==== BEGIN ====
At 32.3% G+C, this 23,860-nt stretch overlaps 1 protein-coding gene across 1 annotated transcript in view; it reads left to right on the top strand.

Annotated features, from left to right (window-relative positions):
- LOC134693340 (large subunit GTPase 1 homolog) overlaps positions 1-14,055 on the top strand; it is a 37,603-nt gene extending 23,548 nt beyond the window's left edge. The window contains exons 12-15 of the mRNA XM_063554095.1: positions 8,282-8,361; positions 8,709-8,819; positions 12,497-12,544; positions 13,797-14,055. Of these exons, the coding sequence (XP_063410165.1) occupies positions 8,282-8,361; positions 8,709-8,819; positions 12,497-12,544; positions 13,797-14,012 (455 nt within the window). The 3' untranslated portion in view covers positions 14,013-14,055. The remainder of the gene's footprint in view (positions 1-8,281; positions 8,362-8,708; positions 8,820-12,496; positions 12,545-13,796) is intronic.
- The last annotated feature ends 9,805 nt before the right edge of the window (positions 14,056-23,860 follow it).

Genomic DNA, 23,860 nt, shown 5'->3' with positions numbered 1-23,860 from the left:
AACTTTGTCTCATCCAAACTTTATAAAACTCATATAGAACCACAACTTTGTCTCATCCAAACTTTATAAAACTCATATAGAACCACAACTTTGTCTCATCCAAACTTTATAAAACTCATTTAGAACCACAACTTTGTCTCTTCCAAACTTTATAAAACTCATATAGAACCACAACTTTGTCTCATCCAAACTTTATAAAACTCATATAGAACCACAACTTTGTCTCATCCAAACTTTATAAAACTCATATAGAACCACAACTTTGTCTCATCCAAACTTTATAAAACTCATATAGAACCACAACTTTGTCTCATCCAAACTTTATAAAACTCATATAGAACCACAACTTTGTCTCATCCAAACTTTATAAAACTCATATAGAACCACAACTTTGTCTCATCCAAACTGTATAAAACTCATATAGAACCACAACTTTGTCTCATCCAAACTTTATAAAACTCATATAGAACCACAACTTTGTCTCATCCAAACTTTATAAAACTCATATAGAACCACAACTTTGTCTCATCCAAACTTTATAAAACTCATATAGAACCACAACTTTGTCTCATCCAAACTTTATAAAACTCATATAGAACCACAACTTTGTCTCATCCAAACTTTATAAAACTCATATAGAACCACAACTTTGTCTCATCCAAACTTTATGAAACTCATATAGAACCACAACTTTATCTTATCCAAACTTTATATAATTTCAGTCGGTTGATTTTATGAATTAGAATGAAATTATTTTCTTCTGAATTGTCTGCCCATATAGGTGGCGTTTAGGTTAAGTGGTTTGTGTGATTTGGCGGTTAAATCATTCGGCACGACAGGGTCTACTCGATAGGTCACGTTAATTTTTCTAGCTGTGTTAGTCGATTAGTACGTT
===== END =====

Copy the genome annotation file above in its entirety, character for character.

At 32.3% G+C, this 23,860-nt stretch overlaps 1 protein-coding gene across 1 annotated transcript in view; it reads left to right on the top strand.

Annotated features, from left to right (window-relative positions):
- LOC134693340 (large subunit GTPase 1 homolog) overlaps positions 1-14,055 on the top strand; it is a 37,603-nt gene extending 23,548 nt beyond the window's left edge. The window contains exons 12-15 of the mRNA XM_063554095.1: positions 8,282-8,361; positions 8,709-8,819; positions 12,497-12,544; positions 13,797-14,055. Of these exons, the coding sequence (XP_063410165.1) occupies positions 8,282-8,361; positions 8,709-8,819; positions 12,497-12,544; positions 13,797-14,012 (455 nt within the window). The 3' untranslated portion in view covers positions 14,013-14,055. The remainder of the gene's footprint in view (positions 1-8,281; positions 8,362-8,708; positions 8,820-12,496; positions 12,545-13,796) is intronic.
- The last annotated feature ends 9,805 nt before the right edge of the window (positions 14,056-23,860 follow it).

Genomic DNA, 23,860 nt, shown 5'->3' with positions numbered 1-23,860 from the left:
AACTTTGTCTCATCCAAACTTTATAAAACTCATATAGAACCACAACTTTGTCTCATCCAAACTTTATAAAACTCATATAGAACCACAACTTTGTCTCATCCAAACTTTATAAAACTCATTTAGAACCACAACTTTGTCTCTTCCAAACTTTATAAAACTCATATAGAACCACAACTTTGTCTCATCCAAACTTTATAAAACTCATATAGAACCACAACTTTGTCTCATCCAAACTTTATAAAACTCATATAGAACCACAACTTTGTCTCATCCAAACTTTATAAAACTCATATAGAACCACAACTTTGTCTCATCCAAACTTTATAAAACTCATATAGAACCACAACTTTGTCTCATCCAAACTTTATAAAACTCATATAGAACCACAACTTTGTCTCATCCAAACTGTATAAAACTCATATAGAACCACAACTTTGTCTCATCCAAACTTTATAAAACTCATATAGAACCACAACTTTGTCTCATCCAAACTTTATAAAACTCATATAGAACCACAACTTTGTCTCATCCAAACTTTATAAAACTCATATAGAACCACAACTTTGTCTCATCCAAACTTTATAAAACTCATATAGAACCACAACTTTGTCTCATCCAAACTTTATAAAACTCATATAGAACCACAACTTTGTCTCATCCAAACTTTATGAAACTCATATAGAACCACAACTTTATCTTATCCAAACTTTATATAATTTCAGTCGGTTGATTTTATGAATTAGAATGAAATTATTTTCTTCTGAATTGTCTGCCCATATAGGTGGCGTTTAGGTTAAGTGGTTTGTGTGATTTGGCGGTTAAATCATTCGGCACGACAGGGTCTACTCGATAGGTCACGTTAATTTTTCTAGCTGTGTTAGTCGATTAGTACGTT